Almost all of us have had a case of hiccups. Typically, they are annoying, embarrassing, and cause us mild frustration. We hold our breath, try eating some peanut butter or ask a friend to scare us. The nuisance passes, and we resume our daily routine. However, this rudimentary body function can impact our quality of life when it becomes chronic. They can disrupt sleep, interfere with conversation and concentration, and even cause pain if they persist long enough.
Where do Hiccups Come From?
Hiccups stem from stimulation of the phrenic and vagus nerves, as well as involvement from the central reflex center in the brainstem. They can have multiple causes, including stress, excitement, cancer, recent heart attack, dilation of the stomach or esophagus, liver problems, kidney problems, central nervous system disease, or medications, such as chemotherapy and steroids. They can also be idiopathic, therefore identifying the underlying cause may help focus treatment. Multiple approaches to hiccup treatment exist, including nonpharmacologic alternatives. However, there is little evidence that any treatment is more beneficial than another.
Nonpharmacologic treatments include swallowing sugar, gargling with water, biting a lemon, or trying to induce a fright response. One can attempt to interrupt the normal breathing routine by holding one’s breath or hyperventilating. Those with medical knowledge can attempt vagal nerve stimulation via carotid massage or interruption of phrenic nerve transmission by rubbing over the 5th cervical vertebrae.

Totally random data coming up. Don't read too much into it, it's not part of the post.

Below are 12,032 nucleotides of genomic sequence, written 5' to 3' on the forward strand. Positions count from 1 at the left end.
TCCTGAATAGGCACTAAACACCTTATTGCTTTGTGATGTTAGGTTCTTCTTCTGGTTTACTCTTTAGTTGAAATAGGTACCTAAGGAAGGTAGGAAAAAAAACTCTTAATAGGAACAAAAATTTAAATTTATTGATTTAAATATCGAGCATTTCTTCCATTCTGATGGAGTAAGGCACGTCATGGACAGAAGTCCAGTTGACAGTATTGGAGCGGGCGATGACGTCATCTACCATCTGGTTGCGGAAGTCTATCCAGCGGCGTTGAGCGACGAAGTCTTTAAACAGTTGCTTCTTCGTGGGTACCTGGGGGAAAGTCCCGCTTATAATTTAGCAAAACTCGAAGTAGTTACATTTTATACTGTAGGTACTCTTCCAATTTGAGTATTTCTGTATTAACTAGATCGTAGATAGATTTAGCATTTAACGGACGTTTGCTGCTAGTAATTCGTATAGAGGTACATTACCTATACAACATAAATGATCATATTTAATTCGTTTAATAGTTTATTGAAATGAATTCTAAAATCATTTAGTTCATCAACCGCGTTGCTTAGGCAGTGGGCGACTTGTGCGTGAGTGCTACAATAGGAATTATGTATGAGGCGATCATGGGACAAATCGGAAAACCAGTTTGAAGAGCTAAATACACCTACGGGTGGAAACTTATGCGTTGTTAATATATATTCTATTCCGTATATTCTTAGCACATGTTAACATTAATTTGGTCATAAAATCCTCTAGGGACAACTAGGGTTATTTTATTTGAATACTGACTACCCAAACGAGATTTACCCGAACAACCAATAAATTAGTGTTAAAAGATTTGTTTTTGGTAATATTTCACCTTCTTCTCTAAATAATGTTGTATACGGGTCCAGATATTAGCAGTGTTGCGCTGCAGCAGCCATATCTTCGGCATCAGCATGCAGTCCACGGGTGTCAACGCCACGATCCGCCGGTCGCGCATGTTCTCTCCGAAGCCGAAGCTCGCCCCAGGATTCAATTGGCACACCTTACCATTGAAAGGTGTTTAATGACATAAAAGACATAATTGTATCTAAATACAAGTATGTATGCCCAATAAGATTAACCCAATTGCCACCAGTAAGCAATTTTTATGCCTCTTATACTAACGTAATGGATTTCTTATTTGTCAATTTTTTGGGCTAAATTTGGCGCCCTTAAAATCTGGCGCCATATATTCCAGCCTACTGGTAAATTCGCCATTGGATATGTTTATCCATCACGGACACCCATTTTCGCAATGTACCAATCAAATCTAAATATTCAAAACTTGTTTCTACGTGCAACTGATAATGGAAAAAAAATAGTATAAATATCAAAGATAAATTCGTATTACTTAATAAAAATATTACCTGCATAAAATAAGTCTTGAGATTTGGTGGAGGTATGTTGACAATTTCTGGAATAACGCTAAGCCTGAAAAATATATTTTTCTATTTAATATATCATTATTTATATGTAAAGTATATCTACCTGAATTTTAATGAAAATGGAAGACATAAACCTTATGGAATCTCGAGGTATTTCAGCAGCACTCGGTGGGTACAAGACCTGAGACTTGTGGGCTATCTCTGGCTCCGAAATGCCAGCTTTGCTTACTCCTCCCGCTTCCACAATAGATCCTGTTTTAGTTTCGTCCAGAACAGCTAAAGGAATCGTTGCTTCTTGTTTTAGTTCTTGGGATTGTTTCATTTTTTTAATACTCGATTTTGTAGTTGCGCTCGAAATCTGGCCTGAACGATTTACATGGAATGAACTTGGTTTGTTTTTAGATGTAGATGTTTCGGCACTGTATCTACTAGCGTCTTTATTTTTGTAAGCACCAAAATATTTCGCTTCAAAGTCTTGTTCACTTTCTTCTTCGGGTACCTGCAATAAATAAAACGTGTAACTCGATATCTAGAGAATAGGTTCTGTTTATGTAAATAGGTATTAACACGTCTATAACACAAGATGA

Multiple medication classes may provide a worthy treatment. These include the older antipsychotics; such as haloperidol and chlorpromazine. Some anticonvulsants may also be effective, including gabapentin, phenytoin, and valproic acid. A muscle relaxant, baclofen, can also be helpful.
For those cases where typical non-pharmacologic methods and multiple pharmacologic therapies fail, more aggressive options do exist. These include the placement of diaphragmatic pacing electrodes or surgical ablation of the nerve reflex arc.
When developing a treatment protocol, it is essential to consider a patient’s prognosis, comorbidities, and potential treatment side effects. Hospice patients tend to, on average, have a shortened prognosis, multiple comorbidities, and can be more sensitive to medication untoward effects. We must also weigh the burden that the hiccups are causing to the patient enjoying their life. Quality of life is always our utmost goal. Hiccups are not one of the most common symptoms we deal with in hospice care, but they can be one of the most distressing and challenging to treat. As always, if you or a loved one are touched by a terminal illness, please reach out to Hospice of Southern Illinois to ease the journey.